GPs are being lumped with the responsibility of policing online pharmacies supply “high-risk” medication to patients, the British Medical Association (BMA) has warned.
A situation where patients can pick their medication online “off the shelf” is dangerous and relying on GPs to OK such prescriptions without knowing a patient’s medical history is “inappropriate”, according to BMA GP committee clinical and prescribing lead Dr Andrew Green.
Last month the General Pharmaceutical Council (GPhC) issued new guidance to online pharmacies in a bid to manage risks posed to patients.
Online pharmacies are expected to follow stricter guidance when it comes to prescribing so-called high-risk medication like opioids and antibiotics, as well as making sure prescriptions are clinically appropriate.
The new rules also require online pharmacies to contact GPs in advance of issuing a prescription to confirm if the prescription is appropriate for the patient.
But Dr Green said while the push for tighter regulations was welcome, it shouldn’t be down to GPs to police them.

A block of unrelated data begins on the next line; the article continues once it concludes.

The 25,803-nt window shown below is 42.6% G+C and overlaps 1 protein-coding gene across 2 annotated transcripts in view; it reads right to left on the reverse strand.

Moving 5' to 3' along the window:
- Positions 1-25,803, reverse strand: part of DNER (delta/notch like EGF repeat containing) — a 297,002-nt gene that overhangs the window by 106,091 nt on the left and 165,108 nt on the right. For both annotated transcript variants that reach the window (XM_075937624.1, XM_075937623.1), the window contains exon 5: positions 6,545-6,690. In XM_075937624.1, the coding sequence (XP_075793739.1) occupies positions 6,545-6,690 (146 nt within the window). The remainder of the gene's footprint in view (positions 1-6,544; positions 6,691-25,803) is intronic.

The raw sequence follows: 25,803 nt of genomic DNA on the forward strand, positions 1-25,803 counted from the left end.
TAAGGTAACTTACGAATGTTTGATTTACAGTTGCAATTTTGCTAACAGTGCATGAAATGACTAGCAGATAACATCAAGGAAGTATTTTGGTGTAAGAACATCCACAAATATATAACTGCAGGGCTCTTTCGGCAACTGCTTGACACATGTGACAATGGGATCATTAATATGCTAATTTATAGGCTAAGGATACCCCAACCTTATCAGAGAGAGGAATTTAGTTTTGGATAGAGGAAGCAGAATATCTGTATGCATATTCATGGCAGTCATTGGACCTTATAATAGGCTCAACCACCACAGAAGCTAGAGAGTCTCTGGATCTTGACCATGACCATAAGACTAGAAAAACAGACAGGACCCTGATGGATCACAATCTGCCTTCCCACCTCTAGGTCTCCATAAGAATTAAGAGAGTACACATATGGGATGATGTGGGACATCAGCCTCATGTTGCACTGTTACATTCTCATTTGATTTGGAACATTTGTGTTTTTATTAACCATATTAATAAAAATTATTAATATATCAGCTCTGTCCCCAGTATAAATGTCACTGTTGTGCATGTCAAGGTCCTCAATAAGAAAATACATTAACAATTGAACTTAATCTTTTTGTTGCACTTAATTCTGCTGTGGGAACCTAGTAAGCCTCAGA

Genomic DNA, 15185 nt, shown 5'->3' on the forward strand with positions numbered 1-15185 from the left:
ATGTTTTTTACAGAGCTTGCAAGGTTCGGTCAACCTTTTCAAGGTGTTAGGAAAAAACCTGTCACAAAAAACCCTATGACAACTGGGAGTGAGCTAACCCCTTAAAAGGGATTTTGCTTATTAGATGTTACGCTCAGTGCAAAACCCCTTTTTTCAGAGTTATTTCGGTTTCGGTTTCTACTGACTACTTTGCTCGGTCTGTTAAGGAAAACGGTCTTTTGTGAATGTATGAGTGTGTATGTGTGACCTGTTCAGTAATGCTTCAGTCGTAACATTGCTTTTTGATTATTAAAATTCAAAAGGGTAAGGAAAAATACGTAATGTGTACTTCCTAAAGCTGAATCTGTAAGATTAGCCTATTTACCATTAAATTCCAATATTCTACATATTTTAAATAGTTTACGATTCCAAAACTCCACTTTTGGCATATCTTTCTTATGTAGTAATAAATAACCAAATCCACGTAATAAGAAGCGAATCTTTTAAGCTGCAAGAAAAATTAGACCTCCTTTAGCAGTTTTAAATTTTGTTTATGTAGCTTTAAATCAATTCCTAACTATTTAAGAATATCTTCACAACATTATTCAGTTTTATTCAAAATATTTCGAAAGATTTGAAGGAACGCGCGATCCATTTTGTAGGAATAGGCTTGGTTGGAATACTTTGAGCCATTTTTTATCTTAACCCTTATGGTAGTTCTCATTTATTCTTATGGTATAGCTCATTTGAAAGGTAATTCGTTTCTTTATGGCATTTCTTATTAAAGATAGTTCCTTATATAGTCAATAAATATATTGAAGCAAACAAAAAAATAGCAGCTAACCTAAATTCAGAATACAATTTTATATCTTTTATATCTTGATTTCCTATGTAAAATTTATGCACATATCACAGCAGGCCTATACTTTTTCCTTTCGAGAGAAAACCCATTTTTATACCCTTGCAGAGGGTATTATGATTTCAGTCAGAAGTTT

“The suggestion from the GPhC that GPs authorise the provision of high-risk medication before issue is inappropriate,” he said.
“It is not the function of NHS GPs to police the prescribing of others, and it would be better to blacklist the supply of addictive drugs through this route.
“Patients must be made aware of the risks of online prescribing at the point of sale and there needs to be a robust regulatory system in place to ensure safe practice, as well clear accountability should problems occur.”
Instead, high-risk drugs should not be readily available online, Dr Green argued.
“The ability of patients to effectively self-prescribe by buying medicines online places them at real risk of harm,” he added.
“Of particular concern are drugs prone to dependence such as opioids, and access to antibiotics without proper clinical assessment will inevitably increase anti-microbial resistance.
“A situation where patients can pick their preferred drug ‘off the shelf’, often with little or no medically correct information available, represents a potentially grave threat to their health.”
A spokeswoman for the GPhC said the council was continuing to work with primary care services, governments and other stakeholders to better regulate the sale of medicines online.
“We have strengthened our guidance for pharmacy owners to help make sure that people can only obtain medicines from online pharmacies that are safe and clinically appropriate for them,” she added.
“This guidance was put together following a public consultation, and was informed by what we heard from patients and health professionals, including concerns raised with us by medical practitioners regarding the appropriateness of some medicines being supplied to vulnerable patients.”